There's nothing better than a day spent on the trails. Whether hiking, biking, or riding a horse, Greater Lansing offers multiple trail systems throughout the region. The opportunities are endless.

No matter what method of travel you choose, it is important to practice proper trail etiquette in order to protect our trail systems and create an enjoyable experience for all. 

Many of Greater Lansing's trails are multi-use. Shared trails accommodate a variety of user groups but can lead to some challenging encounters on narrow paths. Here are some key points to help sort out these situations.

Hikers going uphill have the right away. If descending the trail, step aside and wait for the hiker going up to pass.

Bikers yield to hikers. Bikers should come to a full stop until a hiker passes.

All traffic yields to horses. Practice safety when hiking or biking on a trail shared with horses. Slowly and calmly step off to the side and allow the horse to pass. When approaching from behind, calmly announce your presence and intentions to the rider. Sudden movements and loud noises can spook horses.

Photo at Sleepy Hollow State Park

Rainy days and early spring melt can cause dirt trails to become soft and muddy. On these days, it is best to stay off the trail entirely. Using trails when conditions are unfavorable can cause damage and require additional maintenance.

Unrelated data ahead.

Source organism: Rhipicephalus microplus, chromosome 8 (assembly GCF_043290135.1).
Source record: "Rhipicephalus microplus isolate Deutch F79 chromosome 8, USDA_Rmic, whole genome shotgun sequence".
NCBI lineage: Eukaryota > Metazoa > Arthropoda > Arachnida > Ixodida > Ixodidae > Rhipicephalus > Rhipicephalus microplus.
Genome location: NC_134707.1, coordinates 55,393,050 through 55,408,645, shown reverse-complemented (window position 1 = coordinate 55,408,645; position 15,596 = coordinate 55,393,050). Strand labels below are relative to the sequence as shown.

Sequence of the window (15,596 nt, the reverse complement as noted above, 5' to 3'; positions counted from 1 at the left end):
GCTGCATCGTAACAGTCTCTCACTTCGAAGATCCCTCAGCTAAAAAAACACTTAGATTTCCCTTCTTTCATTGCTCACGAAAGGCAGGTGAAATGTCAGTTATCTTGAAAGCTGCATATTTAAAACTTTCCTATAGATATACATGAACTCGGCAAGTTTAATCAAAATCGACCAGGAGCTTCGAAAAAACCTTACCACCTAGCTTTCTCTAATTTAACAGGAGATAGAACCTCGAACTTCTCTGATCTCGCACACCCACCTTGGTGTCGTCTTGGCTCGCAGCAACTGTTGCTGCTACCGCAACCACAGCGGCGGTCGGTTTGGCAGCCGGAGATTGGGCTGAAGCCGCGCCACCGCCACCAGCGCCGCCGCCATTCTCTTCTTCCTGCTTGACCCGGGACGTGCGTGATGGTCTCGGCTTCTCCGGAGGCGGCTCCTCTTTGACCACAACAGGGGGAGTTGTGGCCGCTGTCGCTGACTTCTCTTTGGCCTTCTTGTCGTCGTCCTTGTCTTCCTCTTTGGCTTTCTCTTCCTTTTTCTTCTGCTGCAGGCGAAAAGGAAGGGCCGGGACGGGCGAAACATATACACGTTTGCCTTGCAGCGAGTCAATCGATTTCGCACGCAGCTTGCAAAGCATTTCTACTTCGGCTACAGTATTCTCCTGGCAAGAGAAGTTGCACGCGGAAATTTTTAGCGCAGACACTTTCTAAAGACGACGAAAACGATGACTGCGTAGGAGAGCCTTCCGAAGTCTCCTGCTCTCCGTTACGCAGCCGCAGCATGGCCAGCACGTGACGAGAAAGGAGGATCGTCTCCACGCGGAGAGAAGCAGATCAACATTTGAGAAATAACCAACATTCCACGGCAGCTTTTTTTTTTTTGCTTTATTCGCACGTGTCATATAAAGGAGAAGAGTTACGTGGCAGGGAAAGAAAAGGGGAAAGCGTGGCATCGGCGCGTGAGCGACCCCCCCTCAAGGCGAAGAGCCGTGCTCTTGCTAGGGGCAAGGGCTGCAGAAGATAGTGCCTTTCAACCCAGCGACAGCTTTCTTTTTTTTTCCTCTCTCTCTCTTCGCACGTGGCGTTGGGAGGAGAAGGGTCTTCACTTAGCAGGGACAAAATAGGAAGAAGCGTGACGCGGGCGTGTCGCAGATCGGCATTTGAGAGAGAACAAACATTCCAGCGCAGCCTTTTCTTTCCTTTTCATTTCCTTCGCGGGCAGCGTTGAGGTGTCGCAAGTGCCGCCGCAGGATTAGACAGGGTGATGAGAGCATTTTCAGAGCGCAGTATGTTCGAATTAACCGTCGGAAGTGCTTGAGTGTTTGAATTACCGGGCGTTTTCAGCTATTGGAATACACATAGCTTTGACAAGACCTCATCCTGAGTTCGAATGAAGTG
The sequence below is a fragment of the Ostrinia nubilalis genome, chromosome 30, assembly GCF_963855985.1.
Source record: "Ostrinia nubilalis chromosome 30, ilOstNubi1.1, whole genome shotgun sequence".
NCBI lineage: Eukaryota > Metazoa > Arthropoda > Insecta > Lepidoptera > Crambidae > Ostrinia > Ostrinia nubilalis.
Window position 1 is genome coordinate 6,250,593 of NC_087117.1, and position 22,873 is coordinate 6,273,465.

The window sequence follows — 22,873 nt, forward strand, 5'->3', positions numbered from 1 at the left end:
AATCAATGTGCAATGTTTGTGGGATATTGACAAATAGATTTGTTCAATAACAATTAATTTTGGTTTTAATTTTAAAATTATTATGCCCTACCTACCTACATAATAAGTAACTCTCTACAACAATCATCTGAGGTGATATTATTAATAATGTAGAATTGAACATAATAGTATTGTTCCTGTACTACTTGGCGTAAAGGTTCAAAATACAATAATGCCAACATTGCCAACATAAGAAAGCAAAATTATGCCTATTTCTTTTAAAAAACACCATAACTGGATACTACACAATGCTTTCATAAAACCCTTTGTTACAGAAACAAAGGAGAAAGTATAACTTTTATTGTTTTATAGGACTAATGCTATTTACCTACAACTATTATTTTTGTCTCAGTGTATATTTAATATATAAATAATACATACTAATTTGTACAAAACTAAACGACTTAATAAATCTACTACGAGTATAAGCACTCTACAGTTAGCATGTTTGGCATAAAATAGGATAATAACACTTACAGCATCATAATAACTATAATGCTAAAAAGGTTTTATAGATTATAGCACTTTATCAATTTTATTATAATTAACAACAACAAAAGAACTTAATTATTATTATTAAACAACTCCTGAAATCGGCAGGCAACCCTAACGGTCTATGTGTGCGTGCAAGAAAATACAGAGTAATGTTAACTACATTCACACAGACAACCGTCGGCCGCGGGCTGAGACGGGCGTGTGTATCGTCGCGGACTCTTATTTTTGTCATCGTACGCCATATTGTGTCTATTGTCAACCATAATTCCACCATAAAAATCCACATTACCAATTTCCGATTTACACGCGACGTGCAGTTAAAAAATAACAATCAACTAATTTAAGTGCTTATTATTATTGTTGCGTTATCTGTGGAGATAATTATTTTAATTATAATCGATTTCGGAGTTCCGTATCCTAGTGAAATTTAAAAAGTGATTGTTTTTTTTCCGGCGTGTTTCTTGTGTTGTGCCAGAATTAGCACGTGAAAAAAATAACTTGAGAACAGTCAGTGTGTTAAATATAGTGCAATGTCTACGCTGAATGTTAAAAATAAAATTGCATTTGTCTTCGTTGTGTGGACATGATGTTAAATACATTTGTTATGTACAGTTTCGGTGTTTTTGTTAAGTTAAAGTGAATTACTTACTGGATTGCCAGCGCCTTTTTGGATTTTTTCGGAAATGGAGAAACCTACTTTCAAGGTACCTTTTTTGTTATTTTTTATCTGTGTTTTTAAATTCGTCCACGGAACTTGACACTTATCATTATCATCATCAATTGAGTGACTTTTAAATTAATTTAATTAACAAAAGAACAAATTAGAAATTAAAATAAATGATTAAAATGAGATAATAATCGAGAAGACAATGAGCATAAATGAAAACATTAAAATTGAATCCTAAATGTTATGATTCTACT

If you do approach a muddy spot on an otherwise solid trail, go directly through the mud rather than stepping off the trail to go around.

Photo at Woldumar Nature Center

When approaching someone from behind, calmly announce your presence and your intention to pass.

When someone coming up behind you announces their intention, it is good practice to somehow signal them that you have heard. A thumb's up or stepping side are some options.

Say hello to fellow trail users you encounter. This not only helps create a friendly atmosphere but can also be used as a safety measure.

Photo at Lansing River Trail

Wildlife needs its space. Keep your distance when encountering any type of wildlife on the trail. Sometimes this may require patience to wait for an animal to move back into the woods.

Never leave the trail to get a closer look at the animal. This can damage the habitat and put you and the animal in danger.

Photo at Fenner Nature Center

When exploring the trails of Greater Lansing, let nature do the talking.

Keep the noise from electronic devices quiet by using open headphones or avoiding using them altogether. Be respectful of both wildlife and other trail users. Help create a better experience for everyone.

Photo at William M. Burchfield Park/Riverbend Nature Area

Trails are built in specific locations that are best suited for the ecosystem that surrounds them. By going off trail, there is a risk of damaging or killing those ecosystems.

Always practice the Leave No Trace Principles - leave rocks, plants, and artifacts where you find them for others to enjoy.

Photo at Fenner Nature Center